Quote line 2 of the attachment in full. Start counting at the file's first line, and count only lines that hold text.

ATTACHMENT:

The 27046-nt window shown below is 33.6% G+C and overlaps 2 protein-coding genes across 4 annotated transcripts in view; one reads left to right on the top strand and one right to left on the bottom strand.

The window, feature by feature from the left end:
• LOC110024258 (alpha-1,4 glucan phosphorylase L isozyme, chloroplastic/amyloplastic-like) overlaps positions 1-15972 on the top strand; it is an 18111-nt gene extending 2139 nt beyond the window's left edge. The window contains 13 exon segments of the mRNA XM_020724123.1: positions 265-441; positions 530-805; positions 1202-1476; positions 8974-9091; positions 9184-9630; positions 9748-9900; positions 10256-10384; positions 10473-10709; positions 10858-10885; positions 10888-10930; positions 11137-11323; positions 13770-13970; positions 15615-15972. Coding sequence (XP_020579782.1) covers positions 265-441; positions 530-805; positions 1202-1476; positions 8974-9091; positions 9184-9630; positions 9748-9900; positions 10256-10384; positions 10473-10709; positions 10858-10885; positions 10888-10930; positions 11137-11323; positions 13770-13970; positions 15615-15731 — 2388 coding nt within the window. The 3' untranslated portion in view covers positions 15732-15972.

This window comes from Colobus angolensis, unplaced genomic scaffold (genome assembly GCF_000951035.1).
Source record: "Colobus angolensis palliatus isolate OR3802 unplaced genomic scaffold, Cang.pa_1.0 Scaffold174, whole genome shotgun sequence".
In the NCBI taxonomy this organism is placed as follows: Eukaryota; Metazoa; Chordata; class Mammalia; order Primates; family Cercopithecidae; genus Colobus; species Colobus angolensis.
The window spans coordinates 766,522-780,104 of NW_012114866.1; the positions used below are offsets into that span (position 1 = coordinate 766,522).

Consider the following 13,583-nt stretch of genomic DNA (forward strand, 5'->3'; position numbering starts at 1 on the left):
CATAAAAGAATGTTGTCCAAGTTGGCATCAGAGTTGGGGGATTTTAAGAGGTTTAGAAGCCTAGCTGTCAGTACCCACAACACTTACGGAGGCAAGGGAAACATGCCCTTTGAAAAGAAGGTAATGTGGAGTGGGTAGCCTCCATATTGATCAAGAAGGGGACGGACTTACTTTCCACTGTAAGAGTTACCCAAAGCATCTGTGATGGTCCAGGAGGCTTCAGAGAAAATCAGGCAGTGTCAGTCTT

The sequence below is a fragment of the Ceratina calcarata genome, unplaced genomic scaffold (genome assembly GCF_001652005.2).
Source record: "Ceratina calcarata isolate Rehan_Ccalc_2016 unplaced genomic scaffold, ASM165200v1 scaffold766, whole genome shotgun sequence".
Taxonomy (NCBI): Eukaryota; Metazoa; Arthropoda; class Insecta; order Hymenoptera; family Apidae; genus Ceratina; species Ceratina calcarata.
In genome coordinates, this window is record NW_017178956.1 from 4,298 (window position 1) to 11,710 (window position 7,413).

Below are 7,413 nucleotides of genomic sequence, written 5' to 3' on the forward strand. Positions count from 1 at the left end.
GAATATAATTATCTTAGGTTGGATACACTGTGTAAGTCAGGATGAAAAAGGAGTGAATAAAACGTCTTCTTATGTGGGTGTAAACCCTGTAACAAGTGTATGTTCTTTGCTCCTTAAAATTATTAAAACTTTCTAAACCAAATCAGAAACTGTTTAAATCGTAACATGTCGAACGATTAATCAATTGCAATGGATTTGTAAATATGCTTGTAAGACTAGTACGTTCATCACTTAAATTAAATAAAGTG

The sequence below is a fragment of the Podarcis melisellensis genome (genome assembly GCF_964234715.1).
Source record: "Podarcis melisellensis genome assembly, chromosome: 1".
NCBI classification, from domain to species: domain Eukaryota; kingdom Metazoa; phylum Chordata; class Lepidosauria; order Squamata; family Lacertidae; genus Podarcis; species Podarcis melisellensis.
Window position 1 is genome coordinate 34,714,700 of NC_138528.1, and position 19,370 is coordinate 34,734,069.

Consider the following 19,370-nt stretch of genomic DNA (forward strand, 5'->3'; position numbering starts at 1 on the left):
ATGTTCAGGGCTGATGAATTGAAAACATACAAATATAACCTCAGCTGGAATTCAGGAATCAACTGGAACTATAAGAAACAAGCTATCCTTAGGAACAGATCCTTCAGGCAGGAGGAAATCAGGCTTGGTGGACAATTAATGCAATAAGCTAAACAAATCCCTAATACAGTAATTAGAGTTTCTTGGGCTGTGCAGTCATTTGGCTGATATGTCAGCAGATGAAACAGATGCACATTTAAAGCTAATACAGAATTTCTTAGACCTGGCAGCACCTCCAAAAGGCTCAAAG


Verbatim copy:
The window, feature by feature from the left end: